channels. The channels that we would be including in IE by default would
be rated. That's a requirement that we are going to ask of people, but
beyond that you're sort of on your own.

If you want to take the item issue offline we can talk a little bit
about it. I can show you these packets. Kind of hard to do without some

Jeff Pulver: Geo?

>From the floor - Geo: Yeah. I'm just wondering, maybe Jeff, you can
answer this, because you actually have a Web channel that I know of, and
what is involved to have that? What kind of organization, what kind of
preparation, and what kind of response do you get from having one Web
channel as opposed to being the other members on the panel?

Jeff Pulver: All right. I do confess. Back in October I set up a channel
on BackWeb called pulver.com. I publish something called the Pulver
Report which is my view on the world typically looking at the space of
broadcasting and telephony, but it certainly has interesting viewpoints
which are mine. I take no credit other than that.

Setting it up, though, is pretty complicated in the sense that it took
about $10,000 to buy a server. I got the software comp because I was
playing with it in beta. But it took about two weeks before I fully got
it up and running. But to the credit of the folks at BackWeb, the most
impressive part about the installation was the fact that this was
October and the documentation was dated in June.

So they actually had documentation, it was well thought out, and most of
the time when I look at beta software the documentation is to be
delivered in the future. So to the extent that there were people out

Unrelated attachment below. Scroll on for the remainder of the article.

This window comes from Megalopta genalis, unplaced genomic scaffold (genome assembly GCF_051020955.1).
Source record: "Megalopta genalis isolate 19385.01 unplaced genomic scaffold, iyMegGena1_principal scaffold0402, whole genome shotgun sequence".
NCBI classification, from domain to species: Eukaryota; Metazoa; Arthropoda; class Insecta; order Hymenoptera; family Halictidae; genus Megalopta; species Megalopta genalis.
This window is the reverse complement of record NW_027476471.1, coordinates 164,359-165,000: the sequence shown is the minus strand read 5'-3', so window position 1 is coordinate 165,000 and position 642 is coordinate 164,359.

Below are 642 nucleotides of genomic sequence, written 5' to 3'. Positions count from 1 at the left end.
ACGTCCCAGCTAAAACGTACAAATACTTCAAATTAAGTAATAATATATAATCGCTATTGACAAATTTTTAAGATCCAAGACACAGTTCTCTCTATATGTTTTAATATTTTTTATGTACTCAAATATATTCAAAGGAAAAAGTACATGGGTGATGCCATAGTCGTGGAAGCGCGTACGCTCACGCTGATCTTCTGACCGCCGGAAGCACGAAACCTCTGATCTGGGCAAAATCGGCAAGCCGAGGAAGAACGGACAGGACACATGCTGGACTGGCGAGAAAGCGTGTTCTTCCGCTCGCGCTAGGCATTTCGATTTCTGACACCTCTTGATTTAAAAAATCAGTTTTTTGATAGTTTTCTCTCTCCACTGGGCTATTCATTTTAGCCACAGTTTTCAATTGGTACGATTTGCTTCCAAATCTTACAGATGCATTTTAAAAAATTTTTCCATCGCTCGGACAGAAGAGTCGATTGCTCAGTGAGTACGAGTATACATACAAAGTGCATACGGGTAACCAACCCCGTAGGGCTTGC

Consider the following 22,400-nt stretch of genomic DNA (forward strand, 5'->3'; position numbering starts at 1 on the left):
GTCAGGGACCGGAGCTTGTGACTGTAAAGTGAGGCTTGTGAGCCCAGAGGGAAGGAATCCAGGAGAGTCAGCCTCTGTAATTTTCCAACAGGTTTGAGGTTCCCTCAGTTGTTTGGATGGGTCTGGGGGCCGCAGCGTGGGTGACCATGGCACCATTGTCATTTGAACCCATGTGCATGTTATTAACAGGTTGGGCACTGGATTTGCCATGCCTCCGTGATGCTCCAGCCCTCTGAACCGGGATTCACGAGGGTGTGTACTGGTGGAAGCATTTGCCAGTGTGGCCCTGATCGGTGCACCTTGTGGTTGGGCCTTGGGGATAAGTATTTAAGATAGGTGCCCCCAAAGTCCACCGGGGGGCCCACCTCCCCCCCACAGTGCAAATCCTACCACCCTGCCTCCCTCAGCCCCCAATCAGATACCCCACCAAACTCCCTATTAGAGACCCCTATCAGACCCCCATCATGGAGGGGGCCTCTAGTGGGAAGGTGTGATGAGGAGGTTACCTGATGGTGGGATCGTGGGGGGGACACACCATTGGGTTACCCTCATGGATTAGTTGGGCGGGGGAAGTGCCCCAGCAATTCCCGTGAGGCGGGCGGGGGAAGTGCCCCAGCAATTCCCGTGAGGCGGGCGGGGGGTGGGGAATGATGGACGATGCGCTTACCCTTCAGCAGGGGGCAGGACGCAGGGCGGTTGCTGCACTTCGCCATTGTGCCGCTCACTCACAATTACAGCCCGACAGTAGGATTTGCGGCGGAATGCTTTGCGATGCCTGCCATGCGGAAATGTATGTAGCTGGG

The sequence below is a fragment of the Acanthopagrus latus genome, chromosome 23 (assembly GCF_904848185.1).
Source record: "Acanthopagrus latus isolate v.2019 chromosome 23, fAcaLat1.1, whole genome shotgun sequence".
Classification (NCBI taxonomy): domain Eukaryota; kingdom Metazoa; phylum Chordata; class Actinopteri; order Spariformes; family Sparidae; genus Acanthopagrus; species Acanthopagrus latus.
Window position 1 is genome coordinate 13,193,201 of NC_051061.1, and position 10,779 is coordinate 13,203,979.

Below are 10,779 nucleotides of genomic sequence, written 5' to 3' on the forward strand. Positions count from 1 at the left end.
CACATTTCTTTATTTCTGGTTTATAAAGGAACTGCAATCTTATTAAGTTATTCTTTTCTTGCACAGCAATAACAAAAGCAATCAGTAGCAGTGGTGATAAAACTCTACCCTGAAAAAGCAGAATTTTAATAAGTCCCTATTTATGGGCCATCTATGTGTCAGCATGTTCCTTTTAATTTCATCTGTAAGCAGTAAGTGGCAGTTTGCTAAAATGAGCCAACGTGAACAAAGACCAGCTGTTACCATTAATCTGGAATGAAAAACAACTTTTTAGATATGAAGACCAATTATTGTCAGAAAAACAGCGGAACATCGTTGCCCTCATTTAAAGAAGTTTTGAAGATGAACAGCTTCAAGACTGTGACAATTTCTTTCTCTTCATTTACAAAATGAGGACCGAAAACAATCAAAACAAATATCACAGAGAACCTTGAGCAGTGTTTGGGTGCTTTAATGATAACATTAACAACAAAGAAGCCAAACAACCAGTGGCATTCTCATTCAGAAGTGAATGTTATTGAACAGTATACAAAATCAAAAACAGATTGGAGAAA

there and they actually had a package and it was just taking time to
disseminate, I was very positive about.

The time lags I had was just trying to interpret what it meant to the
different terminology that the folks at BackWeb had. Now when I update
my channel it could take 15 minutes, literally. I take a document and
HTML it. I then just put it through and I can push it through their
formatting sequencer.

Just to contrast that with Intermind, I also have a channel on
Intermind, and that took literally 15 minutes to set up totally. The
difference was that I didn't have to go out and buy a new Sun
workstation. I didn't have to get that configured. All I had to do was
download their client software and their publishing utility, follow what
really were simple directions. It did help that my content was already
HTMLed, and I just served it out.

And it's completely two different contrasts. As far as content goes, I
get comments on it. I think I am able to keep track of who the
subscribers are and it's a nice community of users. But I'm pretty
impressed with the way they can take control of my desktop. But I try
not to put out bitmaps and stuff that are terribly encompassing. But
overall it's been a positive experience, to the extent that they launch
more channels and more people find out about it, it's just interesting.

>From my own experience, though, as more and more channels come out there
-- part of the reason it attracted me to begin with was the fact that
six months ago push technology was new. Right? And the idea was, I was
differentiating myself by using that technology. Now as the space gets
very crowded and the 35 or so vendors out there, the idea of being
unique sort of goes away, and you sort of lose your identity. So I don't
know whether or not personally I'd be using that as my own marketing
tool in the future, because I try to look at things that are different,
and be there and then leave, and find the next best thing, rather than
let everyone else come up around me. So for my own personal purposes I
might use different technologies three months from now to publicize the
stuff I do. But I certainly see the industry growing very, very fast. I
hope that answered your question.

I'd like to thank everyone for coming tonight and appreciate your time,
effort, and energy and thank you to all the panelists.

Peter Chislett: Thanks for coming everybody.


Just give it a little tap.
-- Happy Gilmore